You get the idea.

Conclusion

Overall, this is pretty similar to the process one employer used when convincing me to move to halfway across the country (for minimal pay increase, no stock options, etc.) and I had plenty of other opportunities. The overall process is proven and is common with really good shops that care about hiring the right people. Remember to always end the process after any stage as quickly and succinctly as possible. Do not get a reputation for wasting people’s time.

Image credits:

https://www.flickr.com/photos/mbiskoping/

https://www.flickr.com/photos/soulrush/

https://www.flickr.com/photos/liquidnight/

Posted in Career, Software Career, Software Development, Software Engineering, Team, Technology Career

2014 Developer Learning Guide: Part 3

This is the 3rd and final post in my series on continuous developer learning. I recommend you read 2014 Developer Learning Guide Part 1 and Part 2 if you haven’t already.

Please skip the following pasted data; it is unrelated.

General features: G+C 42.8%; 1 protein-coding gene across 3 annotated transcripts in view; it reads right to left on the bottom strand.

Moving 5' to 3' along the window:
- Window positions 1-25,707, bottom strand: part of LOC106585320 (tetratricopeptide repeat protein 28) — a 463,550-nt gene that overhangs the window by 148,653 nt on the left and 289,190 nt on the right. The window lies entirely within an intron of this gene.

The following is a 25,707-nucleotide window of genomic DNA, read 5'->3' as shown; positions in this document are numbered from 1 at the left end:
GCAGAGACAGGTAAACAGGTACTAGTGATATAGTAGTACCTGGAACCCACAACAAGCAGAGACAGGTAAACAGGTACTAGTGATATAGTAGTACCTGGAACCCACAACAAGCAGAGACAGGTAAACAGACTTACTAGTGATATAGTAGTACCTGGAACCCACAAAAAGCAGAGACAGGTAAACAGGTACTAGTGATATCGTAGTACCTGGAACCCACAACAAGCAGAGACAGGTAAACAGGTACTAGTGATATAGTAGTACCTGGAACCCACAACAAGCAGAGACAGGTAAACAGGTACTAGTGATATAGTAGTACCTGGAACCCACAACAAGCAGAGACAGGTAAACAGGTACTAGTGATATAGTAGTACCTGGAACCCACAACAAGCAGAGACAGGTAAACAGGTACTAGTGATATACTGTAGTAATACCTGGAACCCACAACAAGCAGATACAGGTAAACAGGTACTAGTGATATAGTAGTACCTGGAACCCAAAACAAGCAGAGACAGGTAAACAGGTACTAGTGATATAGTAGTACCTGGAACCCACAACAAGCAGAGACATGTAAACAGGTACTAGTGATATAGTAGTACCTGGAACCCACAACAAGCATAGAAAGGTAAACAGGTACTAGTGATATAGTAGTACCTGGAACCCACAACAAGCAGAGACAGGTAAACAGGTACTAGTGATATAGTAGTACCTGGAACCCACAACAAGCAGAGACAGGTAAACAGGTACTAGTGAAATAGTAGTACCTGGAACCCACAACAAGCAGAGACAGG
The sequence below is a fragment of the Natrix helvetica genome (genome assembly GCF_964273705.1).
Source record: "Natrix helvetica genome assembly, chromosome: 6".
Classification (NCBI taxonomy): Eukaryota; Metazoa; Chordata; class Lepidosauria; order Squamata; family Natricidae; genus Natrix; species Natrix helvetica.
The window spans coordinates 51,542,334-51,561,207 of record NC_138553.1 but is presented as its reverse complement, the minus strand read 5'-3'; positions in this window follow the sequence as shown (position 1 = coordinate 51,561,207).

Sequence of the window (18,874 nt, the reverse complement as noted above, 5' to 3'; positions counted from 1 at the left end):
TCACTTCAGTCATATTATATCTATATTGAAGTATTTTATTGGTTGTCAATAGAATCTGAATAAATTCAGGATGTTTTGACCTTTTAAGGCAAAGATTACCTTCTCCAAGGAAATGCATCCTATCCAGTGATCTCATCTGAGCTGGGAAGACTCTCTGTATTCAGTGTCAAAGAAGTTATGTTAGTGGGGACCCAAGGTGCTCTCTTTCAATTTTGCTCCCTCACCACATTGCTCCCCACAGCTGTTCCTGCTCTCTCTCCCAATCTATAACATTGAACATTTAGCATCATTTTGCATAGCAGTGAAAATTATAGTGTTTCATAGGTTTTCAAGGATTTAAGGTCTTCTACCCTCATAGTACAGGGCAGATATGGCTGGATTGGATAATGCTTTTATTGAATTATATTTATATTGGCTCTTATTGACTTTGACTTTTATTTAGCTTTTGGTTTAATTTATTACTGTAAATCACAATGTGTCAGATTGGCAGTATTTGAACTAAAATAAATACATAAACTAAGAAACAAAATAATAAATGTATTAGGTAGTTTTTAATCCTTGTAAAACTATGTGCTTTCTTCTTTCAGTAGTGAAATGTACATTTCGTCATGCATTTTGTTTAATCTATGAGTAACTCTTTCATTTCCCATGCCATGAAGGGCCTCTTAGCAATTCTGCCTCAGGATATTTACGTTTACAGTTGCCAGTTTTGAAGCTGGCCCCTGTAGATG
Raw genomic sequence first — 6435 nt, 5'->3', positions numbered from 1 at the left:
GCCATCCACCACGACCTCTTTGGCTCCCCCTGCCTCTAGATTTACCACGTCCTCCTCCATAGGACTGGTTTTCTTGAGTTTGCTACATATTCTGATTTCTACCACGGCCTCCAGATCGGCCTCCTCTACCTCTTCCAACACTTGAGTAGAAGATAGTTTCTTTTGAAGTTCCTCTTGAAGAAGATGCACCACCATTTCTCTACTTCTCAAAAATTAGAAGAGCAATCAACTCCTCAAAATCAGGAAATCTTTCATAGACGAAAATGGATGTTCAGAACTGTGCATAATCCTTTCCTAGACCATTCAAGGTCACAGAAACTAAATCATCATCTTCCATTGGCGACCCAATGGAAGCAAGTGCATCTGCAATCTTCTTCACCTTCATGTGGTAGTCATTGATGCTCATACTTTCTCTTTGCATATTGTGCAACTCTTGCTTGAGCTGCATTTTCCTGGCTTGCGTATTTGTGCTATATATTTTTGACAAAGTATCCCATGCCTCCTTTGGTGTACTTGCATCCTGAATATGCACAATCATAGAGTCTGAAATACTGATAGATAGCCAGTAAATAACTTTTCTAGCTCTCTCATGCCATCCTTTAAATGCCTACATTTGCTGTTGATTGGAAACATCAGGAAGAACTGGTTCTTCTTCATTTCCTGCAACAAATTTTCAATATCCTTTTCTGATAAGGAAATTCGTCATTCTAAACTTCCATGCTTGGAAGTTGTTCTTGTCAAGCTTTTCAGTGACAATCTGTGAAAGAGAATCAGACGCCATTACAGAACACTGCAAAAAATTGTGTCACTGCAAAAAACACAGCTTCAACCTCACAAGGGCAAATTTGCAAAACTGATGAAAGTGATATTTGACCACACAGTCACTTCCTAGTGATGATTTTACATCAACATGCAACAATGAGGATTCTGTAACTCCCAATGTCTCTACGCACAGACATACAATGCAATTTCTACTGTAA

When I started writing about this subject, I thought I would cover all of the options in one post.

I.

Was.

Wrong.

One of the wonderful things about learning, is that there is a lot to learn about it! I’m in the process of recording a new podcast with a friend of mine and one of our first episodes will iterate just exactly why we believe continuous learning is so important. Stay tuned!

Now, the finale…

In-Person (Larger Groups/Formal Training)

Hackathons/Hack Nights

Hack-er

Um… wrong kind of hack!

This is one that I need to get more involved in. I’ve heard great things about hackathons. I only attended my very first one a couple weeks ago and it was a good experience (all WiFi issues aside).